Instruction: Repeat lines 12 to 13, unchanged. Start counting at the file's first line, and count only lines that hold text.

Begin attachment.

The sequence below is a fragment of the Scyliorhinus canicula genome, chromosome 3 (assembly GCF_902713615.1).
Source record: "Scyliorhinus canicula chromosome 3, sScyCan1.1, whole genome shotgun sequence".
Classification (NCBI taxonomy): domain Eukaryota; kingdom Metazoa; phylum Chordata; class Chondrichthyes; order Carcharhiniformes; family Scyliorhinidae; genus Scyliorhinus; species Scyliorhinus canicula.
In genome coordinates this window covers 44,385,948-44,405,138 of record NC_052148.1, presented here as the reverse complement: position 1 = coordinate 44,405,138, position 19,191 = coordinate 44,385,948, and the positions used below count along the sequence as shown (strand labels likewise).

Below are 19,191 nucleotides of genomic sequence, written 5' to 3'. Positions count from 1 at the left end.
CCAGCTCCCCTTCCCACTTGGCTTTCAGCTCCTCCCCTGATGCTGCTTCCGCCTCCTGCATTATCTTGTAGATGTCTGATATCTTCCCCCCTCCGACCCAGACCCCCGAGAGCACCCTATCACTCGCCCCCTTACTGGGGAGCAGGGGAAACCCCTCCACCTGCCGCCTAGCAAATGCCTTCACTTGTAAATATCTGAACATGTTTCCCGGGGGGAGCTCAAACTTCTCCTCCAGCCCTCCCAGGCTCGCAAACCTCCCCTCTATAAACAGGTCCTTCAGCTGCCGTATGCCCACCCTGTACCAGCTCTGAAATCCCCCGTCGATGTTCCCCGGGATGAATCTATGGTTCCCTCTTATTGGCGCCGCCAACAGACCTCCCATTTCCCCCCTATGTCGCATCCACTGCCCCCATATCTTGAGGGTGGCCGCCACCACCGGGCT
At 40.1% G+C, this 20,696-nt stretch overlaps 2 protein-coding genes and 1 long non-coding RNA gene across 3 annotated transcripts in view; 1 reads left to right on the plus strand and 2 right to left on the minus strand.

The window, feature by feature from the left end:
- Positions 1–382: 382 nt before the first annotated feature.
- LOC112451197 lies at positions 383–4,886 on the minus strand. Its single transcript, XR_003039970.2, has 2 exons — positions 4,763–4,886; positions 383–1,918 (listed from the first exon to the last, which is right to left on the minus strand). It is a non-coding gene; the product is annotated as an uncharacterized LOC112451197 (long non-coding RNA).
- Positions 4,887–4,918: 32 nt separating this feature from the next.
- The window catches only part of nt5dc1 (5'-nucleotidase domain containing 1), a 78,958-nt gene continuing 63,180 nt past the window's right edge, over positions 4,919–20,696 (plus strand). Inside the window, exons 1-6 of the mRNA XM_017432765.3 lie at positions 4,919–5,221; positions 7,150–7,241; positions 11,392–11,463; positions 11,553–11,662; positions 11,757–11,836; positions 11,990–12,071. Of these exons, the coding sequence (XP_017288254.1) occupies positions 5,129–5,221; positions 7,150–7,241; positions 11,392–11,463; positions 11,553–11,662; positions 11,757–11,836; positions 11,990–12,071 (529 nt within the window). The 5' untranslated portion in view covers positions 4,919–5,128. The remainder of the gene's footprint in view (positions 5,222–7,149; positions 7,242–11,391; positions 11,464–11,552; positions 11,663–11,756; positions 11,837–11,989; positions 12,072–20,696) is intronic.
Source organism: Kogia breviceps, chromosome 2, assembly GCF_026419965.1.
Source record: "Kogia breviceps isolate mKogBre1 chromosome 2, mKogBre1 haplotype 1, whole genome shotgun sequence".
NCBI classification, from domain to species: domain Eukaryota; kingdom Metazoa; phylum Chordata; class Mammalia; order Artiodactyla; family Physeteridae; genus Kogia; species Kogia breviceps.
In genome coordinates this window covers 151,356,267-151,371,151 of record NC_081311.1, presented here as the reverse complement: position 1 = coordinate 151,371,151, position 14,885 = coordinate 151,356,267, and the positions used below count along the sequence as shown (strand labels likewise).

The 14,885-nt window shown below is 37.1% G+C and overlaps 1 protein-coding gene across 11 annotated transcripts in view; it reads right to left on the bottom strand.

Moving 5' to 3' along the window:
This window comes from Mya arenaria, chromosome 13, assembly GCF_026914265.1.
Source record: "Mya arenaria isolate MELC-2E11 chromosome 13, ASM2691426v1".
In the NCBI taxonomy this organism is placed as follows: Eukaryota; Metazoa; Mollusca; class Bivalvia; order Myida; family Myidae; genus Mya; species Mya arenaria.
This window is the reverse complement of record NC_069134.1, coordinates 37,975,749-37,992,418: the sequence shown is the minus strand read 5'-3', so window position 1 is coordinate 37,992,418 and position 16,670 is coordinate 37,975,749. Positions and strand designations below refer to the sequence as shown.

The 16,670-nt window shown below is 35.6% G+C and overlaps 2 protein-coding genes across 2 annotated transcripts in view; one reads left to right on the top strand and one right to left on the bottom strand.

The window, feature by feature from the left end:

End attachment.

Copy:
- The window catches only part of nt5dc1 (5'-nucleotidase domain containing 1), a 78,958-nt gene continuing 63,180 nt past the window's right edge, over positions 4,919–20,696 (plus strand). Inside the window, exons 1-6 of the mRNA XM_017432765.3 lie at positions 4,919–5,221; positions 7,150–7,241; positions 11,392–11,463; positions 11,553–11,662; positions 11,757–11,836; positions 11,990–12,071. Of these exons, the coding sequence (XP_017288254.1) occupies positions 5,129–5,221; positions 7,150–7,241; positions 11,392–11,463; positions 11,553–11,662; positions 11,757–11,836; positions 11,990–12,071 (529 nt within the window). The 5' untranslated portion in view covers positions 4,919–5,128. The remainder of the gene's footprint in view (positions 5,222–7,149; positions 7,242–11,391; positions 11,464–11,552; positions 11,663–11,756; positions 11,837–11,989; positions 12,072–20,696) is intronic.
Source organism: Kogia breviceps, chromosome 2, assembly GCF_026419965.1.